No readily available clinical test has been identified to confirm concussion as a brain injury. Despite significant effort in the quest for a validated and practical neuroimaging or biomarker test for concussion as a brain injury, the diagnosis remains clinician based. There is some evidence that imaging with Proton Magnetic Resonance Spectroscopy and functional magnetic resonance imaging demonstrates reproducible changes following a concussive injury,25 but these tests are not practically available and it is not clear that the changes seen represent injury. The diagnostic armamentarium available to clinicians does not generate a compelling argument to attribute concussion symptoms to a brain injury. Essentially, although concussion has been defined as a brain injury, there is a paucity of evidence to attribute the symptom cluster known as concussion to a process exclusively involving the brain.
The removal of injury to the brain as a fundamental construct in the definition of concussion has implications regarding management. Based on current guidelines and evidence, the management of concussion and WAD is very different. The Zurich definition allows for the presence of virtually any symptom following a trauma with forces applied to the head to be attributed to a concussive brain injury and subsequent (and perhaps inappropriate) application of strict management guidelines involving cognitive and physical rest. A diagnosis of “brain injury” and prescription of rest has potentially dangerous consequences as it relates to perception of disability.18 On the other hand, WAD have been treated with radiofrequency neurotomy19–22 and a variety of manipulative techniques.23 Also, the management of WAD includes encouraging patients to engage in their regular daily activity,24 even in the presence of symptoms. The recognition of WAD and other treatable conditions as part of the concussion syndrome would move treatment guidelines away from strict rest-based protocols and the disability that they have the potential to perpetuate.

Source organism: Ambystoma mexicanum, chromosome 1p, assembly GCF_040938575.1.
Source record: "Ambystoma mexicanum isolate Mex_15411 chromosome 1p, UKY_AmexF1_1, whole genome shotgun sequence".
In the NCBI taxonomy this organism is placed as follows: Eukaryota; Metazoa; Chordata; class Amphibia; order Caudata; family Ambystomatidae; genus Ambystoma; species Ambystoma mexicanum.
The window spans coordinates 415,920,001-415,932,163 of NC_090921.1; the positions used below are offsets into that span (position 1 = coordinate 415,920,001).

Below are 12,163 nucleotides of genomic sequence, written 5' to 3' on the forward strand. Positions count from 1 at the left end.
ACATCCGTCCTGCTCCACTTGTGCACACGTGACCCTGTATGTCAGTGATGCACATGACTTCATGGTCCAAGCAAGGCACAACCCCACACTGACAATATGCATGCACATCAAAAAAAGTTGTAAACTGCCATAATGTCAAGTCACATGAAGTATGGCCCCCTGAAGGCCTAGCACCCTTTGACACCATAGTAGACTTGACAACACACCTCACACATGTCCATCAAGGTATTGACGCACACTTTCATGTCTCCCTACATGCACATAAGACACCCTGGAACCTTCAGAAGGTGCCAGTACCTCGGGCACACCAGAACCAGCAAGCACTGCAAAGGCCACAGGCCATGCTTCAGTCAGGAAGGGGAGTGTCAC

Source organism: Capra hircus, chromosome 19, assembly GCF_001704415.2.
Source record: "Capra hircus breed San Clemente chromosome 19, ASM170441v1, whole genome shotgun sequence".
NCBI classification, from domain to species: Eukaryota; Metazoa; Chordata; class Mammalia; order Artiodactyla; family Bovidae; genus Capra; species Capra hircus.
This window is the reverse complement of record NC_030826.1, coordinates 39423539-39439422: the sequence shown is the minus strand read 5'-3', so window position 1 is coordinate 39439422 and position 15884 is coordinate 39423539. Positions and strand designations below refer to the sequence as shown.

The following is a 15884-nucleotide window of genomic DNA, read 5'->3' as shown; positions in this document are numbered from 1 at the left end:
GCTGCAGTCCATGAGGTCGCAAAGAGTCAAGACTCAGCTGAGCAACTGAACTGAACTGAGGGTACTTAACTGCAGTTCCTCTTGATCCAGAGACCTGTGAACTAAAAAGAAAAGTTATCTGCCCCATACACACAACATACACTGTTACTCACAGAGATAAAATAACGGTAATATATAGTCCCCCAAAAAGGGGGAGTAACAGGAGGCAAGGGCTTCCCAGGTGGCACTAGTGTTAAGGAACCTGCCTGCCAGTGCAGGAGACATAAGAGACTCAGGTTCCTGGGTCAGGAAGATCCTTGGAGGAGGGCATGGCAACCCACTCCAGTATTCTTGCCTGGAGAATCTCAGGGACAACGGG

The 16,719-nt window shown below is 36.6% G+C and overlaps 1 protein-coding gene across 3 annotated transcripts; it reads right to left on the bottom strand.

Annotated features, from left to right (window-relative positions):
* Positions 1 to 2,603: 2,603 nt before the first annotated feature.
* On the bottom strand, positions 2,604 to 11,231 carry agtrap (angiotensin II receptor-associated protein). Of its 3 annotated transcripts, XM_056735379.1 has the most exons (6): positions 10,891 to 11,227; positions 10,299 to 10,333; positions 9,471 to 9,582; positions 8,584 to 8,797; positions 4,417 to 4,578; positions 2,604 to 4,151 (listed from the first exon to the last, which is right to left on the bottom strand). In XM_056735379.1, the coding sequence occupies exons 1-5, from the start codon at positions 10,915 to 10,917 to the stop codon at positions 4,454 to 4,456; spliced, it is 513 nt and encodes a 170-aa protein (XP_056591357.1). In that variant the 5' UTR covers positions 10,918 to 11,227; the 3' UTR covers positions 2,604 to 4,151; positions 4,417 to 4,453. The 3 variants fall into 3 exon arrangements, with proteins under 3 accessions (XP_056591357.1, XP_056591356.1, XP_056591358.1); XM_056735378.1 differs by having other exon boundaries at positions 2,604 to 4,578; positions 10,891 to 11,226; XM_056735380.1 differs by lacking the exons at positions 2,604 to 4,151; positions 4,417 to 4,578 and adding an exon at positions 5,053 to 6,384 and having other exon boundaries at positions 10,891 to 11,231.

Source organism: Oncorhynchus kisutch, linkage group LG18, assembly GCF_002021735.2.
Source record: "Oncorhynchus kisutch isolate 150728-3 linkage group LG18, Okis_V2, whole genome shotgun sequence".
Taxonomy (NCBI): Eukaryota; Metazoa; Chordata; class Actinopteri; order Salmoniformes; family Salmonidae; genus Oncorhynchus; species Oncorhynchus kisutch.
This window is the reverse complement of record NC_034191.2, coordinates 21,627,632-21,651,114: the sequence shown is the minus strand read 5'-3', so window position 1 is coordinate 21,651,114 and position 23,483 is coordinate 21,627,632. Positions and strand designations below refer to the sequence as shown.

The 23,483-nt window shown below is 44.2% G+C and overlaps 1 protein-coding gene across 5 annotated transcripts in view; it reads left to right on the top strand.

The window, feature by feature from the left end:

The current clinical manifestation described as concussion might be more appropriately defined as a syndrome; a constellation of symptoms and potential physical findings seen in patients with injuries involving impulsive forces to the head and neck. Potential sources for symptoms include the brain, neck, vestibular system, and affective disorders. The overlap with neck/whiplash injuries is evident. Incorporating this understanding into the definition of concussion would direct the clinician to determine the most probable source of the concussion symptoms and acknowledge treatable non–brain-based pathology, if present. Furthermore, redefining concussion as a clinical syndrome and not synonymous with brain injury might attenuate some of the emerging paranoia and fear surrounding the long-term consequences of concussion as it relates to brain pathology and chronic traumatic encephalopathy.
In conclusion, we suggest that the moniker cranio-cervical shake syndrome (CCSS) is more appropriate for the disorder currently known as concussion. We assert that the constellation of signs and symptoms does not have to involve the brain. This has implications for the management and prognosis of this syndrome.